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A Man and His Mighty North River

I just got back from playing three shows out on the east coast with Johnny Henry (most talented person I've ever met). This is the fifth time that we've done a mini-tour in New England, and every year we play different places for the first two nights; this year we played at a brew house in Ipswich, Massachusetts then played at another small brewery in Bangor, Maine (I'm seeing a pattern here). That said, we always perform at the same place on the third night--an outdoor house concert at the Land Camping Area in Brownville, Maine.


The Land Camping Area is owned and operated by George and Harriet Eddy. The modest campground is a beautiful 50 acre plot adjacent to the Pleasant River. It's exactly how you would picture the interior of Maine. Natural, wooded, cool, and wild. George is a logger by trade and operates the campground because he loves the outdoors and he loves being around people. On any given day, you can find George riding around on his four-wheeler, tinkering, visiting, and drinking. Whiskey.


I've spent more than my share of evenings sitting with George on his front porch sharing stories and sipping on Canadian Lord Calvert or Jameson. George is larger than life with a laugh that is infectious. In true Maine fashion, he spins a yarn like nobody I've ever met. Most of it is true, but I'm sure that a bit of hyperbole is thrown in for good measure. And George is tough...I guess you have to be if you cut wood for a living. So tough, in fact, that he has taken care of his own dental problems over the years by employing the pliers from his Leatherman multi-tool. All of this is who he is and what he does without apology.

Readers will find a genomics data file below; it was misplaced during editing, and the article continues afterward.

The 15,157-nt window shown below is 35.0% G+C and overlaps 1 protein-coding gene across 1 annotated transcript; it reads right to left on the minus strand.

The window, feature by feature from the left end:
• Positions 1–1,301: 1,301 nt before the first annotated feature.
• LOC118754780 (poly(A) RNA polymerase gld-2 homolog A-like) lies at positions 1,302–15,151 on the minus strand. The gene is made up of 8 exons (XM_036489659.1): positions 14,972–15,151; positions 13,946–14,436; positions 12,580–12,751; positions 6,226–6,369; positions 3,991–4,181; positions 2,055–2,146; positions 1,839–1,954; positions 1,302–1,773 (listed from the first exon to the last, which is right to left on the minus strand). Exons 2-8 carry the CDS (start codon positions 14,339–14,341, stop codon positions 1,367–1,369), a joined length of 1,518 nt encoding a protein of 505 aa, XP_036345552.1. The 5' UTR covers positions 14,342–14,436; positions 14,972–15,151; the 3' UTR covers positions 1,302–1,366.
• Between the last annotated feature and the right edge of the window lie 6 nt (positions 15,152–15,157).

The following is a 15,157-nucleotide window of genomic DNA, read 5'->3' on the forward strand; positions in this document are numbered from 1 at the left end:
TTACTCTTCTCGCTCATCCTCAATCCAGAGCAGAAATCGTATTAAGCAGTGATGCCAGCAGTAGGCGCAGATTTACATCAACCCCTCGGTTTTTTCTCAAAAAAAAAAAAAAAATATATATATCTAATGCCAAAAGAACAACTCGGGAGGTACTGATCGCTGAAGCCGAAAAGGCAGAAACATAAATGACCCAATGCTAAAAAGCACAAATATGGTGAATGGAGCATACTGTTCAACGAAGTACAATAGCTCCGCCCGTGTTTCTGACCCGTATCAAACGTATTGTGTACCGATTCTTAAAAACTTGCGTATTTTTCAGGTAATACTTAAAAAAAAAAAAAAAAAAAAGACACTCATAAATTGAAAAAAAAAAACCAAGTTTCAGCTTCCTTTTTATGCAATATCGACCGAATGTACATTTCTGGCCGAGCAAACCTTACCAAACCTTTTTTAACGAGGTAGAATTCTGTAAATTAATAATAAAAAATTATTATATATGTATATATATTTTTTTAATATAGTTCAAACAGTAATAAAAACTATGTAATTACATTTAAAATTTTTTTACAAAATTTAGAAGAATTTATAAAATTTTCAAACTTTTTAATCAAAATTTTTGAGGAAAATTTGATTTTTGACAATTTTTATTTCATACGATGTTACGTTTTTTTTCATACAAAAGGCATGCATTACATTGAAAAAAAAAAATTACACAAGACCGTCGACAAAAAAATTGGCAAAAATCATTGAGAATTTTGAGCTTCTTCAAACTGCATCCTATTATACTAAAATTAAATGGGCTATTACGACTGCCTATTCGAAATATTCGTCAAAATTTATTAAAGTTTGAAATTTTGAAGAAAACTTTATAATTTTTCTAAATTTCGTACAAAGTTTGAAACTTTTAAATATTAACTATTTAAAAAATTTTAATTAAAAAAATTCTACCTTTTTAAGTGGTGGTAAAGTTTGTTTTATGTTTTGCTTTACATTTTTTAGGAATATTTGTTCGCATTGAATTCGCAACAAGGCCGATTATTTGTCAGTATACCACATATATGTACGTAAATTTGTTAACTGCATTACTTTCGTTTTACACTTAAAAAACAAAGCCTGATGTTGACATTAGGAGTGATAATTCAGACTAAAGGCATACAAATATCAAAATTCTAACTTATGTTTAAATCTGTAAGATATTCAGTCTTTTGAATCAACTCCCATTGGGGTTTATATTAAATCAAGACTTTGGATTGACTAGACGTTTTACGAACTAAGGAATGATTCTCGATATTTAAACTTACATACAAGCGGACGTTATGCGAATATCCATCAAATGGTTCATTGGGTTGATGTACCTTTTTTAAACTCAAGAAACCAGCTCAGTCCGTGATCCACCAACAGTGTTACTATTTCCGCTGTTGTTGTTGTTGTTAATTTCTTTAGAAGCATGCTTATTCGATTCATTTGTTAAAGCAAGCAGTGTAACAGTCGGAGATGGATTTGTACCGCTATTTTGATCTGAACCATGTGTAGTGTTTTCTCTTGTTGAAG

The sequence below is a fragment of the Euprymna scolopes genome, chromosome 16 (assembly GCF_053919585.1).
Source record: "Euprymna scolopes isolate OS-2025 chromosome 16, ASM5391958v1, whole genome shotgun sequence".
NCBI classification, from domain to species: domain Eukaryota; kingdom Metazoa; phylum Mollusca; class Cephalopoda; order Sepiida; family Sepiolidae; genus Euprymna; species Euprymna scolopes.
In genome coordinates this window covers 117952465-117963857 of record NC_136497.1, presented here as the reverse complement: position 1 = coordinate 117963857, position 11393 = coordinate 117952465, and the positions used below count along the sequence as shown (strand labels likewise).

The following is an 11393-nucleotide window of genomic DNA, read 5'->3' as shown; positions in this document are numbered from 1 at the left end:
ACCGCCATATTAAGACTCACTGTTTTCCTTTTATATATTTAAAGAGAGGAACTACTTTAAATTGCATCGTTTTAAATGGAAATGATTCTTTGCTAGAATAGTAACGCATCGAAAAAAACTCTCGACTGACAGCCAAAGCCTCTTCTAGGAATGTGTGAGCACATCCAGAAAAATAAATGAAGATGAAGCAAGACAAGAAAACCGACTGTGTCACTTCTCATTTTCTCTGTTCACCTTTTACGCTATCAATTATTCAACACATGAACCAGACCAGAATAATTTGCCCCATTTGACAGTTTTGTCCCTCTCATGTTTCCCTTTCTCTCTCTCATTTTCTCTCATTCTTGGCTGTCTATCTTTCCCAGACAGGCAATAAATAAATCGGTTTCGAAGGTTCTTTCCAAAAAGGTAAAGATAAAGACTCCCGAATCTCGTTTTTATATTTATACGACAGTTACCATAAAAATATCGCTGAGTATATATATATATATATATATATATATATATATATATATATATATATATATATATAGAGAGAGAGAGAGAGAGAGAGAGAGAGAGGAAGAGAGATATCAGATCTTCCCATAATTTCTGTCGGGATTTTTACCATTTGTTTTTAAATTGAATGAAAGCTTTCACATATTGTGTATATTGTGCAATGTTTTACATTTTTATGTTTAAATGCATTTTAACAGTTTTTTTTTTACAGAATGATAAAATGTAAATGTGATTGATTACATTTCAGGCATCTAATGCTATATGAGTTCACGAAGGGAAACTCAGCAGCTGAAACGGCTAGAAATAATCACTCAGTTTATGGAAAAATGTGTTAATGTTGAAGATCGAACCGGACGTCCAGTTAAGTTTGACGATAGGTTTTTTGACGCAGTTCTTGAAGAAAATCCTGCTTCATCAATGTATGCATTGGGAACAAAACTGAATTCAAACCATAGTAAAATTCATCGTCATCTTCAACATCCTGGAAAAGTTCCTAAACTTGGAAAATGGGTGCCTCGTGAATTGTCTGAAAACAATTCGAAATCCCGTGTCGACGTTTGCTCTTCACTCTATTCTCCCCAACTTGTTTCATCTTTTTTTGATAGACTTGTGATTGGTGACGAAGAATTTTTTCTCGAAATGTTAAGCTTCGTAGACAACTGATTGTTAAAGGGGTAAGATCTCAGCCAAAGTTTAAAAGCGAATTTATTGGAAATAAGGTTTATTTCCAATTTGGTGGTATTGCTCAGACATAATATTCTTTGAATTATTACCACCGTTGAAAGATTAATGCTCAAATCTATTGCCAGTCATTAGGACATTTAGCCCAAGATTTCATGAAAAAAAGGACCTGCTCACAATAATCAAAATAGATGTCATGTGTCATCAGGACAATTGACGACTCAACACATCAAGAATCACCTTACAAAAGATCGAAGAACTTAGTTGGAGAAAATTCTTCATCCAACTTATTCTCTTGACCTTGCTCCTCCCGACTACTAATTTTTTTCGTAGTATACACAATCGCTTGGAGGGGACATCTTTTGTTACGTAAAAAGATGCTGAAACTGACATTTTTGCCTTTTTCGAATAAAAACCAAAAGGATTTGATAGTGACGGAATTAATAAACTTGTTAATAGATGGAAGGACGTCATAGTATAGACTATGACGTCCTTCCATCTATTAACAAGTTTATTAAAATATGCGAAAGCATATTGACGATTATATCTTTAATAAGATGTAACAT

My nights on the front porch with George have sometimes been funny, sometimes been somber, and always been inspirational. You can toss a rock from that front porch to the bank of the Pleasant River. The din of the water flowing by is almost audible over the laughing, crying, and drinking. For me, that river has come to symbolize all of those boozy, soulful conversations, and several years ago I was inspired to write a song about it all called "Mighty North River." It's a song that I sing for George every time I'm up there. And every time I sing it, George has the same reaction. No words spoken. Whiskey glass raised.


I'm already looking forward to next year.

Me and George on the front porch drinking, telling stories, and listening to the river.

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